It is each client’s job to keep in mind how each part of the Separation Agreement was negotiated; who gave what in exchange for something else; and how the circumstances of the couple changed during the mediation process from the time it began to the time the couple agreed upon a Separation Agreement that each felt was fair.  Those facts are the context in which the Separation Agreement was created, without which the review lawyer is missing information that may affect how the agreement is to be  evaluated. It is the client’s job to remember those facts and to make sure the review lawyer is made aware of them. 

One last word on review lawyers.  I sometimes hear from my own mediation clients that they have had a ten minute phone consultation with a review lawyer that they have never met, to whom they have provided no financial information, to whom they have paid no fee, and whose name they cannot quite recall, much less spell - and yet, the client is able to recite in great detail what that lawyer said over the phone about why the client should be entitled to keep the house, or why the client should not be made to share his/her retirement account, or why the client should not have to pay any alimony, etc.  If you contact me to serve as your review lawyer in a divorce being mediated by another lawyer, I will never convey advice or information in that phone call that could somehow be construed as legal advice in your mediated divorce.  And I doubt that any lawyer would.  If you choose mediation as the alternative to litigation, you should be prepared to hire a lawyer who is your advisor along the way or at the end to review the work; and be prepared to take seriously the scope of the services you carve out for him or her, and be willing to make appointments that are used for in-depth dialogues; and to pay a fee for that lawyer’s time, expertise, and guidance.  Free advice over the phone is worth exactly what you pay for it.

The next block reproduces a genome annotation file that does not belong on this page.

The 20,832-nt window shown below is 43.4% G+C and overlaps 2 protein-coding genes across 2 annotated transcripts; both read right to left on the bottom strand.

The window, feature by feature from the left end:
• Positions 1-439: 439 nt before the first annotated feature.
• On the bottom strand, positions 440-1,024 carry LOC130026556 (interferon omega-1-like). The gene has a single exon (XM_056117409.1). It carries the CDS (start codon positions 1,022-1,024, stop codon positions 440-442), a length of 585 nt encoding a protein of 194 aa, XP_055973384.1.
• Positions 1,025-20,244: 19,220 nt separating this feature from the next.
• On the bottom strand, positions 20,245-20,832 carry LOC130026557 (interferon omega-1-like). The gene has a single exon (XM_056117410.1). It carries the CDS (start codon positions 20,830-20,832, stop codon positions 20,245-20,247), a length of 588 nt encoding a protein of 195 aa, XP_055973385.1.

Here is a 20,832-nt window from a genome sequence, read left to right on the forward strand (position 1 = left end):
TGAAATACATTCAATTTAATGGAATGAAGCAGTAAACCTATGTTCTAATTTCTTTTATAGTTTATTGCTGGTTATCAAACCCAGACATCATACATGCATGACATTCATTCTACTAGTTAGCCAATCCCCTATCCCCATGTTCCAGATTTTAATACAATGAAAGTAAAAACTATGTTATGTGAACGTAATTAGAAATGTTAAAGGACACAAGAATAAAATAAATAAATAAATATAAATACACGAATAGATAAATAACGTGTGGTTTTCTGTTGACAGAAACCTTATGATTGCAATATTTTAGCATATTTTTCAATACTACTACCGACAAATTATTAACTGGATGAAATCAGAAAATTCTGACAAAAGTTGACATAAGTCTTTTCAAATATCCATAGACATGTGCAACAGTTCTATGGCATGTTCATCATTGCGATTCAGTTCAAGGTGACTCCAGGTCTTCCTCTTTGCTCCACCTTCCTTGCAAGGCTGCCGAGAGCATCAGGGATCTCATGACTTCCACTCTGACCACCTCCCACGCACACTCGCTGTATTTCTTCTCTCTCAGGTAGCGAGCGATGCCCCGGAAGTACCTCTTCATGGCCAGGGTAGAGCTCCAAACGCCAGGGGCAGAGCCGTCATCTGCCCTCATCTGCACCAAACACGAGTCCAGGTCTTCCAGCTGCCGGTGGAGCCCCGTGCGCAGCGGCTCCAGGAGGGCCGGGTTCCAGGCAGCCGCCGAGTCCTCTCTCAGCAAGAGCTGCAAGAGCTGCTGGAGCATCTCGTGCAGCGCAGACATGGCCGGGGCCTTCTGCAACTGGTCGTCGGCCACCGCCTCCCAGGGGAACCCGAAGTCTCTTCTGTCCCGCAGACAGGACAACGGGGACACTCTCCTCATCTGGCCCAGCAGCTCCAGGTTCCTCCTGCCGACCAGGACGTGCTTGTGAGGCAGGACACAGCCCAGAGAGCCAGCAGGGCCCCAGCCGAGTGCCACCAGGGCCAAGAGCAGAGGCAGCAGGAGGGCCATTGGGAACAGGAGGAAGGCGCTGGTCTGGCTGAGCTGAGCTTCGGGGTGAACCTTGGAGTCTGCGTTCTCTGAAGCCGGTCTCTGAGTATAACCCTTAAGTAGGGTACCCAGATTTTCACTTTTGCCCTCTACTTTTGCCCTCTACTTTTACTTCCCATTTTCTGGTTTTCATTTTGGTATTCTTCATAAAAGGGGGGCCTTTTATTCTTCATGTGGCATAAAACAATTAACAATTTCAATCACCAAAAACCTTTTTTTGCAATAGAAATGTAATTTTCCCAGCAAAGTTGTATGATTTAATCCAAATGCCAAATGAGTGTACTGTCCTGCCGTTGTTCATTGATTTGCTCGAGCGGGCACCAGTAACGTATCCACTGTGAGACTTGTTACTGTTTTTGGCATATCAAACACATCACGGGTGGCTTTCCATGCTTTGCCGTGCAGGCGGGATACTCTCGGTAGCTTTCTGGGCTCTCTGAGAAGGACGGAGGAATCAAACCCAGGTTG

The Cost of Review Counsel 

The fee structure for a review counsel is not unlike the way in which an attorney-mediator works.  Some review lawyers, under certain conditions, will work without asking for any retainer payment in advance, and some require a retainer for at least a part of the work that is anticipated.  Like attorney-mediators discused above,  almost all of them bill at hourly rates - as opposed to a flat fee.  When you phone a prospective review lawyer, you should never be afraid to inquire about his or her billing policies, and whether they require retainers.    


All Areas in Connecticut Are Serviced by The Firm

Serving New Haven County, including Woodbridge, Guilford, Madison, Cheshire, Ansonia, Beacon Falls, Bethany, Branford, Derby, East Haven, Hamden, Meriden, Middlebury, Milford, Naugatuck, North Branford, North Haven, East Haven, Orange, Oxford, Prospect, Seymour, Southbury, Wallingford, Waterbury, West Haven, Wolcott, New Haven and the surrounding communities. Also serving Fairfield County, including Danbury, Easton, Westport, Weston, Fairfield, Bridgeport, Ridgefield, Redding, Newtown, New Fairfield, Sherman, Shelton, Trumbull, Brookfield, and Monroe; and serving Litchfield County; Hartford County; Middlesex County; New London County; Tolland County; and Windham County.